Sales of new single-family homes spiked 14 percent between August 2021 and September 2021 to a seasonally adjusted annual rate of 800,000, according to the U.S. Census Bureau and Department of Housing and Urban Development’s report released on Tuesday.
That rate, however, is still 17.6 percent below September 2020’s estimate of 971,000.
George Ratiu, manager of economic research at Realtor.com, noted that the sales surge, which beat forecasts, was likely impacted by mortgage rates that threatened to surpass 3 percent.
“New home sales continued their upward momentum in September, as signs that historically-low rates were likely to move above 3 percent flashed brighter,” Ratiu said in a statement to Inman. “For many buyers, the carrying costs of a predictable monthly mortgage offered a strong incentive to make an offer on a new home.”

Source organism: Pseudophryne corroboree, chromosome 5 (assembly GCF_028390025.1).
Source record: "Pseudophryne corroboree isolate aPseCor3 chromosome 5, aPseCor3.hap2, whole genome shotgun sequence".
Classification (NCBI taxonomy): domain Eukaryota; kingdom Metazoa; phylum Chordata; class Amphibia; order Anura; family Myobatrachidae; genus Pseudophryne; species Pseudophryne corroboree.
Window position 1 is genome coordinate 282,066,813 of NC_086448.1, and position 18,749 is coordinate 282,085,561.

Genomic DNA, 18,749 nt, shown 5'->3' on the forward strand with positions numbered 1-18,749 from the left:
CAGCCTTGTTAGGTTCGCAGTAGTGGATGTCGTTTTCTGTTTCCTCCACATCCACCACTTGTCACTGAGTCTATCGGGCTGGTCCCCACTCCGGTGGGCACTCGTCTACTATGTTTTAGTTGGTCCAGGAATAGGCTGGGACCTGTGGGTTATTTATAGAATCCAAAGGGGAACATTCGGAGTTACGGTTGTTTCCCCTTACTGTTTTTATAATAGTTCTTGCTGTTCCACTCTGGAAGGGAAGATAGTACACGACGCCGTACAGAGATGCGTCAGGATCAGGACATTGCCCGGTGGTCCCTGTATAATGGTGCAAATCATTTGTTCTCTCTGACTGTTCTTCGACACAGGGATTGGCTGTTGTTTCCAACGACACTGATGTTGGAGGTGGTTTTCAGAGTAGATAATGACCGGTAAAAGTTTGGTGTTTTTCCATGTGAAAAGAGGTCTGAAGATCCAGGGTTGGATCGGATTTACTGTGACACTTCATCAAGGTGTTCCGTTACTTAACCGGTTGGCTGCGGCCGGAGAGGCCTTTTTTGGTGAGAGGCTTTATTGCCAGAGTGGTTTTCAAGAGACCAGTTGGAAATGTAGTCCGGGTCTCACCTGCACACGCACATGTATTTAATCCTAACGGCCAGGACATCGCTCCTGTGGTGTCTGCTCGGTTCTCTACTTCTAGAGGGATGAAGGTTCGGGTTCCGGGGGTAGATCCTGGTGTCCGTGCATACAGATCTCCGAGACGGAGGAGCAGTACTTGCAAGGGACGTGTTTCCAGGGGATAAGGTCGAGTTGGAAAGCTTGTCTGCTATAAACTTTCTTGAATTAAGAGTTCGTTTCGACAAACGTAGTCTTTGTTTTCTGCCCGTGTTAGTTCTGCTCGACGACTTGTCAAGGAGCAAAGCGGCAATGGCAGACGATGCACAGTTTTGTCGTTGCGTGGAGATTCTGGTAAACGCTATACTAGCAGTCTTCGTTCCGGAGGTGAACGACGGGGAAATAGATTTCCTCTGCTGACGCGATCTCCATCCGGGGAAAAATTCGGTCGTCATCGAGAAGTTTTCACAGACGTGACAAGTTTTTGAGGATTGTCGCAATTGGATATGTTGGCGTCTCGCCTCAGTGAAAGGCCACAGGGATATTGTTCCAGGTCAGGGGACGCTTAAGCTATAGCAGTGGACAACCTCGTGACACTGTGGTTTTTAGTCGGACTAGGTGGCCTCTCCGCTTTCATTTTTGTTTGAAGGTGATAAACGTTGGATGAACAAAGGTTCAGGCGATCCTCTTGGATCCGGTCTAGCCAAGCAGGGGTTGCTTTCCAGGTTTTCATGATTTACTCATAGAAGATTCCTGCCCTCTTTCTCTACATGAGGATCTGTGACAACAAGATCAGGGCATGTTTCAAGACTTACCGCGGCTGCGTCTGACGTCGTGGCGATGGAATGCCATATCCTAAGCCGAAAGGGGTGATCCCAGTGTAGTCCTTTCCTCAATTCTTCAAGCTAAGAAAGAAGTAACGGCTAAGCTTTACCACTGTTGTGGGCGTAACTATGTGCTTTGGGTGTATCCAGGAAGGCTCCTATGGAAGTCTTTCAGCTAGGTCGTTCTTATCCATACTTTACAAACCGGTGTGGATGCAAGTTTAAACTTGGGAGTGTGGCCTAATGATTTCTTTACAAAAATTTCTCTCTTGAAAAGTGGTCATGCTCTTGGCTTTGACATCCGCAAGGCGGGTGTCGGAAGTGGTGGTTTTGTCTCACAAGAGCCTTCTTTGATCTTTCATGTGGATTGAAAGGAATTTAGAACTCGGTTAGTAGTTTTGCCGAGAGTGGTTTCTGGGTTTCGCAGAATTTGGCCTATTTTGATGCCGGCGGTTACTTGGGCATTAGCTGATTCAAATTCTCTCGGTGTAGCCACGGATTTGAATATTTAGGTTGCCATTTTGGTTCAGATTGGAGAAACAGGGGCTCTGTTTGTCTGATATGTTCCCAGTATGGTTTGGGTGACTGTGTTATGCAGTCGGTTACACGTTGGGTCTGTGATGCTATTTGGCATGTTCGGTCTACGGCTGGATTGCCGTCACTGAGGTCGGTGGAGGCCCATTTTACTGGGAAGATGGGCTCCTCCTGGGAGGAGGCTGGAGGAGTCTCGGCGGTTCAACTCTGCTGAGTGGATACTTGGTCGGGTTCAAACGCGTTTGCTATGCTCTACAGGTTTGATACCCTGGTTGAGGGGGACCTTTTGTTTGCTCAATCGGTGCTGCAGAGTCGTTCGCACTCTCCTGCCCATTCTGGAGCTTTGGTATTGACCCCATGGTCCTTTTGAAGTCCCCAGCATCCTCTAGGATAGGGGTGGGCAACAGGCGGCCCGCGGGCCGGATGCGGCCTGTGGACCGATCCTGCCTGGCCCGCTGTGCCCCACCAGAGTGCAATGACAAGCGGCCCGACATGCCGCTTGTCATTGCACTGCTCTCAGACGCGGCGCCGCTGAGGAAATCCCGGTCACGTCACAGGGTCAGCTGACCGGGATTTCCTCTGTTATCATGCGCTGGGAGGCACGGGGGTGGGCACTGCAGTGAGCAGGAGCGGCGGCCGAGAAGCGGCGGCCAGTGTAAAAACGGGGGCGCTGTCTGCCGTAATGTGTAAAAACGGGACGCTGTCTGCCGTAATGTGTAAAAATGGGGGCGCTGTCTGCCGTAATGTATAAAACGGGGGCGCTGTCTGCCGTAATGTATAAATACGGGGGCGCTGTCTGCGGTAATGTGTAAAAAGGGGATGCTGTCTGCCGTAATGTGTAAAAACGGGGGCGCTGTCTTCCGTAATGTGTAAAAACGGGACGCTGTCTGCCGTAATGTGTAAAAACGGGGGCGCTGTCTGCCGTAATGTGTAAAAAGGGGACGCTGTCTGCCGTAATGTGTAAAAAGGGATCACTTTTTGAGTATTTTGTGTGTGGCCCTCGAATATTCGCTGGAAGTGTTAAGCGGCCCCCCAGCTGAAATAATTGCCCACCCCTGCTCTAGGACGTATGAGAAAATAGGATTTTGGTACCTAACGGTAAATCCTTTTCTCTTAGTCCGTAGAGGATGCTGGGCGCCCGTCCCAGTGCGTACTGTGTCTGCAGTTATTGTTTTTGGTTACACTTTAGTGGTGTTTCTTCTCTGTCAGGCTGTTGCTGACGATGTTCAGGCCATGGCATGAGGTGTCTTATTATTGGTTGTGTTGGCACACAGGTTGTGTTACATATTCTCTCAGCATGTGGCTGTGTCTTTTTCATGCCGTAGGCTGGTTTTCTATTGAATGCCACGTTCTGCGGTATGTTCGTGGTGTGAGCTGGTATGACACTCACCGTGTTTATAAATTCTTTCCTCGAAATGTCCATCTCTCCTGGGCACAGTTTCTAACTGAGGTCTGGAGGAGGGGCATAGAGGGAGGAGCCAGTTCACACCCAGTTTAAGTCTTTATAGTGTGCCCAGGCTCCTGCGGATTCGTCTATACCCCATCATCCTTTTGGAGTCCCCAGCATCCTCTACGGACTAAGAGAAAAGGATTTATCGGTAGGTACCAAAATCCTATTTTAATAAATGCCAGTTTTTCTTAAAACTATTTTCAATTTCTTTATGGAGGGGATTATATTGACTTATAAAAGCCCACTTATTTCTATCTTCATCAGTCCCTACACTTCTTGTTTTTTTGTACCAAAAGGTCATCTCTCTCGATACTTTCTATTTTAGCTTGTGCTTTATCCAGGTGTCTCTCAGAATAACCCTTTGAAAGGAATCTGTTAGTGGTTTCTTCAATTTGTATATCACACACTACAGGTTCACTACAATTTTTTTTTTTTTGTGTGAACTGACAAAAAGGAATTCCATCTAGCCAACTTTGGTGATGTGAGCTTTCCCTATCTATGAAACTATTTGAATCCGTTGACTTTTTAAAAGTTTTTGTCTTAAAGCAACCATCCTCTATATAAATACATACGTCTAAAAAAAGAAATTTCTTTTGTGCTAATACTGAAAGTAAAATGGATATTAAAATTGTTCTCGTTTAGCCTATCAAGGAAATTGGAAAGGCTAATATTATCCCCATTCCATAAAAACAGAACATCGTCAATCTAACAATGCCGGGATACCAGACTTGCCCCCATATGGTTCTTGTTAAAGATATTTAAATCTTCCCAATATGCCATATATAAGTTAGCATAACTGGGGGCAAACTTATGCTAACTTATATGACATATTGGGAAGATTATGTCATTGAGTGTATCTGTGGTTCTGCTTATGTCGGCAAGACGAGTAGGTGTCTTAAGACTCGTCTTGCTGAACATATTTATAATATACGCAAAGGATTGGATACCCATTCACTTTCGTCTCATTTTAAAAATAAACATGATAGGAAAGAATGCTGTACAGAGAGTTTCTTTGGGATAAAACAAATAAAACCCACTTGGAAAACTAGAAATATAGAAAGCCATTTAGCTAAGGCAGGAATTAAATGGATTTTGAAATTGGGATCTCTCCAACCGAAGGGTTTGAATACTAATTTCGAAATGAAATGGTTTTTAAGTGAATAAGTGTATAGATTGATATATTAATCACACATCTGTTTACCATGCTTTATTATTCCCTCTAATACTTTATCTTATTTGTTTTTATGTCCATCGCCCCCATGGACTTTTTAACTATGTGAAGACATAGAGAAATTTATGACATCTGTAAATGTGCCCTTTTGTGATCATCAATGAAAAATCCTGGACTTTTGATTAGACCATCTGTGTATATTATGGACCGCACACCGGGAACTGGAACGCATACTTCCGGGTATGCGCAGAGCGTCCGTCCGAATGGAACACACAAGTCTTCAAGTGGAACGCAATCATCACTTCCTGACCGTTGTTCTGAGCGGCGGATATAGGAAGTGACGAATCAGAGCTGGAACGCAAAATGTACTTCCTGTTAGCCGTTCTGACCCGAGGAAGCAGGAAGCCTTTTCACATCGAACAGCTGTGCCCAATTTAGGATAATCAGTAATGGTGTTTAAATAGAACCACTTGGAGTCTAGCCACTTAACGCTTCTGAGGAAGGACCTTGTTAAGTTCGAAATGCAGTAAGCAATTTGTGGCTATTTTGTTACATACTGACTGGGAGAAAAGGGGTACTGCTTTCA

New homes sold during September hit a new record median sales price of $408,800, while the average sales price was $451,700. The cost of lumber certainly contributed to the new record, Ratiu added.
“The cost of lumber bounced off the August bottom of around $400, moving into the mid-$600s per thousand board feet,” Ratiu said. “The increase ensured that homebuilders kept higher prices, pushing the median new home price to a new record of $408,800, an 18.7 percent jump from a year ago.”
“Sales of entry-level homes — priced below $300,000 — accounted for only 21 percent of total sales, compared with 38 percent in 2020, reflecting the tight market for affordable new housing,” Ratiu added.
By the end of September, the seasonally adjusted estimate of new houses for sale was 379,000, a 5.7-month supply of homes at the current sales rate.